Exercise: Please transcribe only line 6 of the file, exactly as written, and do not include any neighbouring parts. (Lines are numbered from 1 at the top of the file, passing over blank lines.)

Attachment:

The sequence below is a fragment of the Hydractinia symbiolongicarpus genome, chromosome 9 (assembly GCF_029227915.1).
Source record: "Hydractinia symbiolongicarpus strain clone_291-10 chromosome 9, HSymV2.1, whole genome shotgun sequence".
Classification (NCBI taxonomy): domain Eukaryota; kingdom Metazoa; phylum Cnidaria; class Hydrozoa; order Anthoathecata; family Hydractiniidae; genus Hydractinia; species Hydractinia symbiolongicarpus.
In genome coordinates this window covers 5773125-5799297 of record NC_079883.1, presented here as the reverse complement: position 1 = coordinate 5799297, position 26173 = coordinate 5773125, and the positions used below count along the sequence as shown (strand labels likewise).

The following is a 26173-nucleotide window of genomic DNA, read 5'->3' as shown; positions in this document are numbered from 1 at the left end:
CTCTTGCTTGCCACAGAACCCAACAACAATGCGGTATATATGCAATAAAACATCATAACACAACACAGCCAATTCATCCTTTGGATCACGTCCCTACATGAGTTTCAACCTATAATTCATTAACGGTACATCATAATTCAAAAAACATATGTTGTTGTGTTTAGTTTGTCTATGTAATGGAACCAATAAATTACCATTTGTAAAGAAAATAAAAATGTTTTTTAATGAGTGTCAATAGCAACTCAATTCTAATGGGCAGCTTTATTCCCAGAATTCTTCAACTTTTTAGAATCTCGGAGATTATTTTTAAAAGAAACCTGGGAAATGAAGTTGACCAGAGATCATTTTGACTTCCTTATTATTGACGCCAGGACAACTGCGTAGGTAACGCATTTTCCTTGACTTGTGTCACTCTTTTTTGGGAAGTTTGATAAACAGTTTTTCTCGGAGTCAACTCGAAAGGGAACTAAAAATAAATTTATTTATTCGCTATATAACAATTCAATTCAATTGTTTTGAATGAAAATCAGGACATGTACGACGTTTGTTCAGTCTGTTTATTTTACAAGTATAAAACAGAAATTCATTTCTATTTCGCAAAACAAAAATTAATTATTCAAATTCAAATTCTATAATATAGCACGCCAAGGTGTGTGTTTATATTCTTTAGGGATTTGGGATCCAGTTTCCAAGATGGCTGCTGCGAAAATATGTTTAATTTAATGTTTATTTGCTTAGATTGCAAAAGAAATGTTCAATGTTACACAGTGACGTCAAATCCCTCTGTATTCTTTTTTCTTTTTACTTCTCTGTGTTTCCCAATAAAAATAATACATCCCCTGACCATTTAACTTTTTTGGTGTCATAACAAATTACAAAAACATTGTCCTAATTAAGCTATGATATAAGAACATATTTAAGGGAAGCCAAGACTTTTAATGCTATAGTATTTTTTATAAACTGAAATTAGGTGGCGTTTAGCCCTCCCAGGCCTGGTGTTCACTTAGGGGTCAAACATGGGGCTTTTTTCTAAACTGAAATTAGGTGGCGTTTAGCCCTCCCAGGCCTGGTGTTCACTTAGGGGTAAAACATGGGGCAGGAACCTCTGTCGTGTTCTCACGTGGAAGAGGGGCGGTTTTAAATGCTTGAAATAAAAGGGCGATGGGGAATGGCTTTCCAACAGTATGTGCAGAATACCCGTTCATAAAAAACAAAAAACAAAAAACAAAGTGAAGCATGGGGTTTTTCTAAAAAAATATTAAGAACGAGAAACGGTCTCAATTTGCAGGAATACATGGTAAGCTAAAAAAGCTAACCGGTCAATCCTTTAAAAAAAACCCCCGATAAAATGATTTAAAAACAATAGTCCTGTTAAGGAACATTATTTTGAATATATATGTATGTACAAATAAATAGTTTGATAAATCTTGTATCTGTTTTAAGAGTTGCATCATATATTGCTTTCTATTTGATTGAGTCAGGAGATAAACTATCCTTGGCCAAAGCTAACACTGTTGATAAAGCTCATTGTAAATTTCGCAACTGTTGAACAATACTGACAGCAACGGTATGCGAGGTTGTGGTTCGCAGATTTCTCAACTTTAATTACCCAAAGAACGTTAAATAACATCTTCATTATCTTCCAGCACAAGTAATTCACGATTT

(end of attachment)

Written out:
CTCTTGCTTGCCACAGAACCCAACAACAATGCGGTATATATGCAATAAAACATCATAACACAACACAGCCAATTCATCCTTTGGATCACGTCCCTACATGAGTTTCAACCTATAATTCATTAACGGTACATCATAATTCAAAAAACATATGTTGTTGTGTTTAGTTTGTCTATGTAATGGAACCAATAAATTACCATTTGTAAAGAAAATAAAAATGTTTTTTAATGAGTGTCAATAGCAACTCAATTCTAATGGGCAGCTTTATTCCCAGAATTCTTCAACTTTTTAGAATCTCGGAGATTATTTTTAAAAGAAACCTGGGAAATGAAGTTGACCAGAGATCATTTTGACTTCCTTATTATTGACGCCAGGACAACTGCGTAGGTAACGCATTTTCCTTGACTTGTGTCACTCTTTTTTGGGAAGTTTGATAAACAGTTTTTCTCGGAGTCAACTCGAAAGGGAACTAAAAATAAATTTATTTATTCGCTATATAACAATTCAATTCAATTGTTTTGAATGAAAATCAGGACATGTACGACGTTTGTTCAGTCTGTTTATTTTACAAGTATAAAACAGAAATTCATTTCTATTTCGCAAAACAAAAATTAATTATTCAAATTCAAATTCTATAATATAGCACGCCAAGGTGTGTGTTTATATTCTTTAGGGATTTGGGATCCAGTTTCCAAGATGGCTGCTGCGAAAATATGTTTAATTTAATGTTTATTTGCTTAGATTGCAAAAGAAATGTTCAATGTTACACAGTGACGTCAAATCCCTCTGTATTCTTTTTTCTTTTTACTTCTCTGTGTTTCCCAATAAAAATAATACATCCCCTGACCATTTAACTTTTTTGGTGTCATAACAAATTACAAAAACATTGTCCTAATTAAGCTATGATATAAGAACATATTTAAGGGAAGCCAAGACTTTTAATGCTATAGTATTTTTTATAAACTGAAATTAGGTGGCGTTTAGCCCTCCCAGGCCTGGTGTTCACTTAGGGGTCAAACATGGGGCTTTTTTCTAAACTGAAATTAGGTGGCGTTTAGCCCTCCCAGGCCTGGTGTTCACTTAGGGGTAAAACATGGGGCAGGAACCTCTGTCGTGTTCTCACGTGGAAGAGGGGCGGTTTTAAATGCTTGAAATAAAAGGGCGATGGGGAATGGCTTTCCAACAGTATGTGCAGAATACCCGTTCATAAAAAACAAAAAACAAAAAACAAAGTGAAGCATGGGGTTTTTCTAAAAAAATATTAAGAACGAGAAACGGTCTCAATTTGCAGGAATACATGGTAAGCTAAAAAAGCTAACCGGTCAATCCTTTAAAAAAAACCCCCGATAAAATGATTTAAAAACAATAGTCCTGTTAAGGAACATTATTTTGAATATATATGTATGTACAAATAAATAGTTTGATAAATCTTGTATCTGTTTTAAGAGTTGCATCATATATTGCTTTCTATTTGATTGAGTCAGGAGATAAACTATCCTTGGCCAAAGCTAACACTGTTGATAAAGCTCATTGTAAATTTCGCAACTGTTGAACAATACTGACAGCAACGGTATGCGAGGTTGTGGTTCGCAGATTTCTCAACTTTAATTACCCAAAGAACGTTAAATAACATCTTCATTATCTTCCAGCACAAGTAATTCACGATTT